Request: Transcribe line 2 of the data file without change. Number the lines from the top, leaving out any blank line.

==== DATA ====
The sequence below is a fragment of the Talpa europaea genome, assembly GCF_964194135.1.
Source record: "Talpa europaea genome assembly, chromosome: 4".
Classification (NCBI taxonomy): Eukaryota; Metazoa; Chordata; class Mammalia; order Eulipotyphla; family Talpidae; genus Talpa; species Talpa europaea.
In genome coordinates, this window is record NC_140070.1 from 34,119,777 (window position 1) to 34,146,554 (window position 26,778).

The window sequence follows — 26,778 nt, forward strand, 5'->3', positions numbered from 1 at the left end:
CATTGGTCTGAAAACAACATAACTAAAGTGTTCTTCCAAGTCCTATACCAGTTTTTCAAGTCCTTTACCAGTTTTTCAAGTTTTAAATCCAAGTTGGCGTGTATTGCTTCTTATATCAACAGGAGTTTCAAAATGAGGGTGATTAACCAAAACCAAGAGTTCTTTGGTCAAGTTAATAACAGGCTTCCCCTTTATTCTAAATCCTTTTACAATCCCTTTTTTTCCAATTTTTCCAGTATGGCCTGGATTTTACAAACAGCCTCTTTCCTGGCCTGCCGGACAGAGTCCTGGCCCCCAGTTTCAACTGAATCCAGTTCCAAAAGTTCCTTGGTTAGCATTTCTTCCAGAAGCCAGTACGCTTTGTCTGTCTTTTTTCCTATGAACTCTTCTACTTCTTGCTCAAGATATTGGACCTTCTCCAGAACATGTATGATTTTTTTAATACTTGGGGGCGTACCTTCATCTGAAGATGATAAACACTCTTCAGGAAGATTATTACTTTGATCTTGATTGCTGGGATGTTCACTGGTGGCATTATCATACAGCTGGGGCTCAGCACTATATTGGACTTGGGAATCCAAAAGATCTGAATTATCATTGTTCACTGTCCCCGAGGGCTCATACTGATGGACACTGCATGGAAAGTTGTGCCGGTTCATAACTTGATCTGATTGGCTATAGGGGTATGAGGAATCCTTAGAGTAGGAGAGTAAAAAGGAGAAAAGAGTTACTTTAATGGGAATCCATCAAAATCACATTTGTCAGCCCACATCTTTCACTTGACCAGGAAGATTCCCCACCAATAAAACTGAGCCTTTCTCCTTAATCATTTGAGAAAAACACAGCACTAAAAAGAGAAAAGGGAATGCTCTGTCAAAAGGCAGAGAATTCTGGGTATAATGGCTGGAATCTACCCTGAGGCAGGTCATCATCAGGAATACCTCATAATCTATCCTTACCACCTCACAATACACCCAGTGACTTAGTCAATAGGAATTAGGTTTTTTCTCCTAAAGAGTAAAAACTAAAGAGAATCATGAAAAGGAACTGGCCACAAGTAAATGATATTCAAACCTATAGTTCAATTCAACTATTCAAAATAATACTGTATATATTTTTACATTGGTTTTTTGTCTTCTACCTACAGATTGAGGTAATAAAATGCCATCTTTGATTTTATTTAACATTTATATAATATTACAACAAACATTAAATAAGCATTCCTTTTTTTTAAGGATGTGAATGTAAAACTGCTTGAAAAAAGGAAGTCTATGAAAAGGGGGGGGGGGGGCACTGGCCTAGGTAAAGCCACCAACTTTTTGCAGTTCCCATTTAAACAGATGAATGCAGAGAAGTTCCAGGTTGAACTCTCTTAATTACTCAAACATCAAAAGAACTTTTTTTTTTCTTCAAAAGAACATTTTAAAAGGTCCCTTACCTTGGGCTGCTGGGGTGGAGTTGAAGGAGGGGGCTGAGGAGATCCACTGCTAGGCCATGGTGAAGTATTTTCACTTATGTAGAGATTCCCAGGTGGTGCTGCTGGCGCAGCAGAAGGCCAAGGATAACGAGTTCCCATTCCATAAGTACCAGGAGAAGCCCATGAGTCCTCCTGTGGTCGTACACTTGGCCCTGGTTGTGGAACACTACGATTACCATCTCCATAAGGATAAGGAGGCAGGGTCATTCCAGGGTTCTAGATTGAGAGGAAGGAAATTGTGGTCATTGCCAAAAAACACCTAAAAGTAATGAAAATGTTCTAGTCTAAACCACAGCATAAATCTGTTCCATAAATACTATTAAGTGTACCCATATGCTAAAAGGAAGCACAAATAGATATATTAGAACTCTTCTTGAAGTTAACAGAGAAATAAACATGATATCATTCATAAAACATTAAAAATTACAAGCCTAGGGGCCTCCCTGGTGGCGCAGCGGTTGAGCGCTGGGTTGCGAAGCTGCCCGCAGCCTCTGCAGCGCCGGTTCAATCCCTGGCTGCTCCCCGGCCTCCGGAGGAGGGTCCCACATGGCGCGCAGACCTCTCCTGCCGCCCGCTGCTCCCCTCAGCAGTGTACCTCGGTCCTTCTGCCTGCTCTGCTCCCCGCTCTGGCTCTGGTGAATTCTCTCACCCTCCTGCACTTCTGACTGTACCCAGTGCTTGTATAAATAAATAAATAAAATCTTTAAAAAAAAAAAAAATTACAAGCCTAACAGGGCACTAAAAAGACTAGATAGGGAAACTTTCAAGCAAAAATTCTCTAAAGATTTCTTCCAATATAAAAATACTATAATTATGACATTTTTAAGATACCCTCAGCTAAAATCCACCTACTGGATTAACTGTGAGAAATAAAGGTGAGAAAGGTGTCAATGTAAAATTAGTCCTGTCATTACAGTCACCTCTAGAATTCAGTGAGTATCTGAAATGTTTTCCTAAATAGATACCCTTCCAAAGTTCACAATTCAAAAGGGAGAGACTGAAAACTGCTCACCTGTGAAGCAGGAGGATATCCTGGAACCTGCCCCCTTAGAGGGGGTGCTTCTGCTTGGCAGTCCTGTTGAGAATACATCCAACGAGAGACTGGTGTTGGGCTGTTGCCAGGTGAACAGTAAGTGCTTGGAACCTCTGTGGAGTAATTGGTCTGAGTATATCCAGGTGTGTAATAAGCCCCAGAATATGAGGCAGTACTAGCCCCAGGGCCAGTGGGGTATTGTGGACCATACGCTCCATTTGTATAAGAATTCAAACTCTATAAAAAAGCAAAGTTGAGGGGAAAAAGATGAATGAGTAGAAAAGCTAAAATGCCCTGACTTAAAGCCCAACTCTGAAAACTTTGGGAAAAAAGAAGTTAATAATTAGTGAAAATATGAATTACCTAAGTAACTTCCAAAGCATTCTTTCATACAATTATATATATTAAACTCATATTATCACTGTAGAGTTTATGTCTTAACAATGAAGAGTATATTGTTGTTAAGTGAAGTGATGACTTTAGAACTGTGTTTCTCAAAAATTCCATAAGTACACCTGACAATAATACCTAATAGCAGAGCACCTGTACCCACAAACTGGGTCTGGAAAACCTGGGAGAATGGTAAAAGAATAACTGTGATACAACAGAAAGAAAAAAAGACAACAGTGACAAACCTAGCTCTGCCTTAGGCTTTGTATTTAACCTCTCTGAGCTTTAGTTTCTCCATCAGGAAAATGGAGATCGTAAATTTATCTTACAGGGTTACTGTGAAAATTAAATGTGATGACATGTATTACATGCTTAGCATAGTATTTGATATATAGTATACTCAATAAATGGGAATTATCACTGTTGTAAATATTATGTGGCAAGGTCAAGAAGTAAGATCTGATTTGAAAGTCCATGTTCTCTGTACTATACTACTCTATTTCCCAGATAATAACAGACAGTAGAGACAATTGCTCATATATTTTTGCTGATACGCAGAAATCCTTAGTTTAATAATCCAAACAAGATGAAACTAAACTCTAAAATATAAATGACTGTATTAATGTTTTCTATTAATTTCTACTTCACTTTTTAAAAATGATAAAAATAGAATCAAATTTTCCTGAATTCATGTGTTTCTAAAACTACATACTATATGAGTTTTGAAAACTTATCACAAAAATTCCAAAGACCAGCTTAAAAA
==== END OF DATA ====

Source record: "Talpa europaea genome assembly, chromosome: 4".